Cloud Atlas: Original Motion
Picture Soundtrack (2012)
Music Composed by: Tom Tykwer,
Johnny Klimek, and Reinhold Heil
Label: WatchTower Music
Confession: I still haven’t not seen Cloud Atlas. Then again, judging by its box office, neither have many of you. In order to ease the pain of not having seen it, I purchased both the David Mitchell novel, and the original motion picture soundtrack. Consisting of twenty-three tracks, the album is composed by Tom Tykwer (also a co-director of the film), Johnny Klimek, and Reinhold Heil. While I’m not familiar with any of their other work, be it individually or collaboratively, this score puts them on my radar in a big way. The film’s log line is as follows: “An exploration of how the actions of individual lives impact one another in the past, present and future.” And you know what? That’s exactly how I’d describe the soundtrack. Interconnecting. Intertwining. It’s absolutely masterful how the soundtrack perfectly reflects that precise theme of the film.
At the very outset, we’re introduced to the short and simple Prelude – The Atlas March. Remember it well, because it will return throughout the soundtrack. This soft touch of piano, just a little over a minute, is the thread that holds the entire album together: past, present, and future. There are moments where the piece will creep into another track’s narrative, and you’re reminded of how universal this theme truly is. Cloud Atlas Opening Title is a mysterious track that perhaps better sets the tone for the rest of the album, or at the very least, the tracks to come, by starting out quiet, and having a somewhat reflective quality to it, all the while building towards something much bigger in sound and scope. This trend is kept up with such tracks as Travel to Edinburgh, Sonmi-451 Meets Change, Won’t Let Go, and The Escape. At around the halfway mark, Temple of Sacrifice, no doubt true to its name, switches gears and offers the album a chance to sprint to the finish in a truly epic way. Every track, from here on out, is heart pounding, heart stopping, and heart wrenching, be it the return of the strings in Adieu, or the haunting piano in New Direction.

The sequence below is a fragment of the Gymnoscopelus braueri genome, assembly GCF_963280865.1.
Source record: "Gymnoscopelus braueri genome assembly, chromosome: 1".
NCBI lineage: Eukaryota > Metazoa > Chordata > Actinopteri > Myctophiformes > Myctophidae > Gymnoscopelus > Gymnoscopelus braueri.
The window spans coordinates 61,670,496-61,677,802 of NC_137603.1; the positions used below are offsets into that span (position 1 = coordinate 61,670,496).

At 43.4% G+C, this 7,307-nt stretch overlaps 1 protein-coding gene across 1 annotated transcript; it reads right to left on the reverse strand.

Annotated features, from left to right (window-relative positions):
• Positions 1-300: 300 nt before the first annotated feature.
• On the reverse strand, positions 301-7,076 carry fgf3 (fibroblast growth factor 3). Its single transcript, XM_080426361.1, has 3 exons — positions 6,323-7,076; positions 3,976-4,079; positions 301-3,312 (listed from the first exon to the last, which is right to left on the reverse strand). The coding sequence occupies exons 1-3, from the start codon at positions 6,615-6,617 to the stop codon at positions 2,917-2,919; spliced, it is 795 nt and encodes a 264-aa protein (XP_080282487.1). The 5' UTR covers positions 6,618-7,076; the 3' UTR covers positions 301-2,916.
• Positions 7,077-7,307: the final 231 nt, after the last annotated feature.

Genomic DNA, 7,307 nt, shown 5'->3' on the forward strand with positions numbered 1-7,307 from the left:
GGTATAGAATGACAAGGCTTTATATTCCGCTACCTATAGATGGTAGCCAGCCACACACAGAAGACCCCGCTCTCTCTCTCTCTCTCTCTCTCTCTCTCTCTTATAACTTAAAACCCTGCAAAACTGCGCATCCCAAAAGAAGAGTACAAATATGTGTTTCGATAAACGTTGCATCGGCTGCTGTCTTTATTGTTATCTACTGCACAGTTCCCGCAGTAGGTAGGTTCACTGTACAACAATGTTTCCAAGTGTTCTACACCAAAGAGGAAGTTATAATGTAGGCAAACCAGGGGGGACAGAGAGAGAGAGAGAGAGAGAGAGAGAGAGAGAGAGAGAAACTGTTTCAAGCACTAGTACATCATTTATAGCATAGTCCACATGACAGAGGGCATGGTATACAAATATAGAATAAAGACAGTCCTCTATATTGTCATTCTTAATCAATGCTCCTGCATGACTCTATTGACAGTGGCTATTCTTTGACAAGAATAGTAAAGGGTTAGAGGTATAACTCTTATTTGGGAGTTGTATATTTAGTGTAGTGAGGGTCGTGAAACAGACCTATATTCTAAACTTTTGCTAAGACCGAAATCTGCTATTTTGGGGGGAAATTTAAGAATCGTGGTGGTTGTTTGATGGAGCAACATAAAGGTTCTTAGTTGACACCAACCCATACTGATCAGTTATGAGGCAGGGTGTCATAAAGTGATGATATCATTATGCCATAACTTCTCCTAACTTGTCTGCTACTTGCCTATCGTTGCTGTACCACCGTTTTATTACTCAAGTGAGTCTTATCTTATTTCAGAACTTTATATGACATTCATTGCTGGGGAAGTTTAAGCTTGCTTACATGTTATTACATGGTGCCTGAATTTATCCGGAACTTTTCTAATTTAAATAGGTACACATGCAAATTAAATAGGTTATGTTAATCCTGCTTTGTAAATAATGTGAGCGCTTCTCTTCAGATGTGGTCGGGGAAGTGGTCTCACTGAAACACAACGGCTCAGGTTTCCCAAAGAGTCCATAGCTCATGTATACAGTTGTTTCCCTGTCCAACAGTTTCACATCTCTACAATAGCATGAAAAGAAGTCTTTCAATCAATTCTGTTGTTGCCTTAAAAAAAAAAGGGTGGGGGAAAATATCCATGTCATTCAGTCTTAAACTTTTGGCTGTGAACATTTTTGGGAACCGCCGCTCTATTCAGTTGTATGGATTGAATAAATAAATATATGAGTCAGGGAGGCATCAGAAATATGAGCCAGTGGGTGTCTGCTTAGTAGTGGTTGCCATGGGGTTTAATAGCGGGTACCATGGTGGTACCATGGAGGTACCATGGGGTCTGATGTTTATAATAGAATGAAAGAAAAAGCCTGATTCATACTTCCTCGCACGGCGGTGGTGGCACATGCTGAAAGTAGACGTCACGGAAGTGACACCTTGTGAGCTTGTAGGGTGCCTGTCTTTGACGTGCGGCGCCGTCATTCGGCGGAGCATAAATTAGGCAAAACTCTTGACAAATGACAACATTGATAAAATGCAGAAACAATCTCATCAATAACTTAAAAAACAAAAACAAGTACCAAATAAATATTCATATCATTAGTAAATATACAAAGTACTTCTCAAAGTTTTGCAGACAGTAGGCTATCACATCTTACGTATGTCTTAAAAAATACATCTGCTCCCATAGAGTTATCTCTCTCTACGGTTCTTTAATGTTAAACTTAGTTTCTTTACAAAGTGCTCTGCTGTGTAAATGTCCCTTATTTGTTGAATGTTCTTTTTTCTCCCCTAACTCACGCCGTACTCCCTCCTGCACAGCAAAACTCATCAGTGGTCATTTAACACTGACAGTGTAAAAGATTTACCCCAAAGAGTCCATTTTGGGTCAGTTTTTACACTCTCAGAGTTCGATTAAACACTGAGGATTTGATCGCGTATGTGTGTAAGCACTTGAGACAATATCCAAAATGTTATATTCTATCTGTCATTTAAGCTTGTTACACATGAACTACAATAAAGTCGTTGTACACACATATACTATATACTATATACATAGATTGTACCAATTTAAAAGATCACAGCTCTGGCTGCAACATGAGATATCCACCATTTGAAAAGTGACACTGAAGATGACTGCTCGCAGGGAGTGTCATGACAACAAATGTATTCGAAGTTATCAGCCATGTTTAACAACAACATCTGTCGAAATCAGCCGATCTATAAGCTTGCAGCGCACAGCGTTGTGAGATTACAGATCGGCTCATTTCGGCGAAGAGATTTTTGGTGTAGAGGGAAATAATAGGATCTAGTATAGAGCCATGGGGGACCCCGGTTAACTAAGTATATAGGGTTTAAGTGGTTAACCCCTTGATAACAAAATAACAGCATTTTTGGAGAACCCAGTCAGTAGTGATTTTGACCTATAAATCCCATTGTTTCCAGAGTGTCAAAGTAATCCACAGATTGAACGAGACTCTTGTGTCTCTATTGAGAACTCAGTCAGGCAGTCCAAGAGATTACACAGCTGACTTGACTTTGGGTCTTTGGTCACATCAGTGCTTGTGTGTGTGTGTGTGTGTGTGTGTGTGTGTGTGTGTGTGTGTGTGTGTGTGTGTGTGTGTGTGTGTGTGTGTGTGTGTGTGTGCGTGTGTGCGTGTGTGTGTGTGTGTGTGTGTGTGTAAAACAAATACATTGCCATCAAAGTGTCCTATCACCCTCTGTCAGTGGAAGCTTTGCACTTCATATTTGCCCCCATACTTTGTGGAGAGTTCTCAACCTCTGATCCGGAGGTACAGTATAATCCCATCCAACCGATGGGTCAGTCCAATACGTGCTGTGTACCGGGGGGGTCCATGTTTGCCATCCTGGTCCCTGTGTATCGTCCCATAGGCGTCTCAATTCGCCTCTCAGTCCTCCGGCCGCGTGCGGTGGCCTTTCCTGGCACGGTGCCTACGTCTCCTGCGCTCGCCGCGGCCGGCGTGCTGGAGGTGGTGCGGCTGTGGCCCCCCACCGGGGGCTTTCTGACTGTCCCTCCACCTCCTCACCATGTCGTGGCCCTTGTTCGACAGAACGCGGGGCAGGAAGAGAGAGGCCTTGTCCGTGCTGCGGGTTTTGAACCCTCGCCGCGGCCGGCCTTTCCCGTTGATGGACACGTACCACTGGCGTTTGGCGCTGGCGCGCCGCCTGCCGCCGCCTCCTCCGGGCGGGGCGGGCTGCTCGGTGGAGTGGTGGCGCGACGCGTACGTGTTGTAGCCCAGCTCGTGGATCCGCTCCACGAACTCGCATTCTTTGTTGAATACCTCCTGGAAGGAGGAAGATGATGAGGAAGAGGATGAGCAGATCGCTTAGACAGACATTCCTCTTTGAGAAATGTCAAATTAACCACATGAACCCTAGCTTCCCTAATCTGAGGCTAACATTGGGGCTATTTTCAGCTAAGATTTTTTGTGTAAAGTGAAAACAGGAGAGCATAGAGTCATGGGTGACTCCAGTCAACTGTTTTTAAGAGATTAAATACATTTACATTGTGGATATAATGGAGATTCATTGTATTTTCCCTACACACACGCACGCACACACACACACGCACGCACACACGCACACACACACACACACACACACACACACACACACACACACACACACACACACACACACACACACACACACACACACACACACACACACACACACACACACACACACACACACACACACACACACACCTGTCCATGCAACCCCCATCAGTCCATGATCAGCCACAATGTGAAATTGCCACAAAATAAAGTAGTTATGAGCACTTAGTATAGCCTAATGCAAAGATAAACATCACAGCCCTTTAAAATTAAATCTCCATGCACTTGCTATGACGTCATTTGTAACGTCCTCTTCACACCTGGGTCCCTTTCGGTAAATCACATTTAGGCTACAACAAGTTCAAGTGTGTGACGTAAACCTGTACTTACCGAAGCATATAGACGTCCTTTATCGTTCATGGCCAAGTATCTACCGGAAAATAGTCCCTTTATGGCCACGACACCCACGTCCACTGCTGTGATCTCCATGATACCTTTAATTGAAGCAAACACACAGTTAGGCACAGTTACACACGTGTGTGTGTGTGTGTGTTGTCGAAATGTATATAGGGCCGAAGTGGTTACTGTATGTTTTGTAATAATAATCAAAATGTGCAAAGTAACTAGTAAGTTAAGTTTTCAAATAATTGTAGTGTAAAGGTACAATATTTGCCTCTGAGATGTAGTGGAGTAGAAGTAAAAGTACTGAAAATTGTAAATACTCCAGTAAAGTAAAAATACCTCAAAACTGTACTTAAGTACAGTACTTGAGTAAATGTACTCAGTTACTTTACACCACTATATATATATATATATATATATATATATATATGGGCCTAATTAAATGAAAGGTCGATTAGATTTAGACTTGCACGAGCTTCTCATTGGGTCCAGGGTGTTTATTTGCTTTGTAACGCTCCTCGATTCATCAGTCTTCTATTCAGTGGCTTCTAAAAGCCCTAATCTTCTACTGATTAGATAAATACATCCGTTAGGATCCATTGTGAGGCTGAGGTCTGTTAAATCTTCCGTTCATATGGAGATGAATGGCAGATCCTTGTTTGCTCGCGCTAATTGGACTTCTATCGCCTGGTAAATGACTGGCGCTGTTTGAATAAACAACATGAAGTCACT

This brings me to the soundtrack’s finale, the final four tracks, starting with Death Is Only A Door, and including Cloud Atlas Finale, The Cloud Atlas Sextet For Orchestra, and Cloud Atlas End Title, which are honestly worth the price of the entire soundtrack alone. It begins with a serene quality to it, of being in a trance, listening to the different sounds, the combination of strings, begin to merge together. By the time it reaches the Sextext For Orchestra, I could listen to that particular track on repeat for hours. By the time it ends, I found myself in tears and I don’t know why. It’s as if I’ve discovered, or rediscovered a part of my past that is only now bursting out of my heart and mind just as the orchestra consumes the entire room. End Title literally brings the album together, from the Atlas March onwards, and is a tribute to the fine work that came before it.
When I sat down to listen to the soundtrack, I was anxious to see if it would still work, not being able to put a particular piece of music to a scene. After all, film is a visual medium, and the score generally aids in enhancing that experience. The job of a score is to elevate the film and its themes in ways that mere performance alone sometimes cannot. The score is another actor in the ensemble as far as I’m concerned. If a particular role, or scene, or line of dialogue stands out, then so can a singular musical cue, with its ability to transcend the screen and be carried home with us. However, while it should stir similar emotions in us akin to actually watching the film, a good score should also stand apart from the rest of the film. I realize that it’s somewhat difficult to separate the two, but years from now, when the film is no longer playing, or not nearly as fresh in our mind, the score should still live on, as an excellent piece of music.
My first score was James Horner’s Titanic in 1997. I was an eight year old, sprawled out on my carpet, my Walkman to my ear, mesmerized by the fusion of Irish pipes with classical strings and piano. I’m twenty-three now, and every so often, I still put on that score, and it moves me perhaps more than the film itself ever could. Other scores I still bump in my car (do people still say that, “bump?”): Daft Punk’s TRON: Legacy and Alexander Desplat’s The Curious Case of Benjamin Button. I hope Cloud Atlas truly lives up to not just the expectations of adapting the novel into a film, but also now, to a soundtrack that on its own, is nothing short of a masterpiece. North American audiences didn’t spend eleven dollars to watch this film, but I would urge them to spend ten dollars on iTunes, or dare I say, go down to your local record store, and pick this up. It won’t leave your mind for days, and if you’re truly lucky, it won’t leave your mind for lifetimes.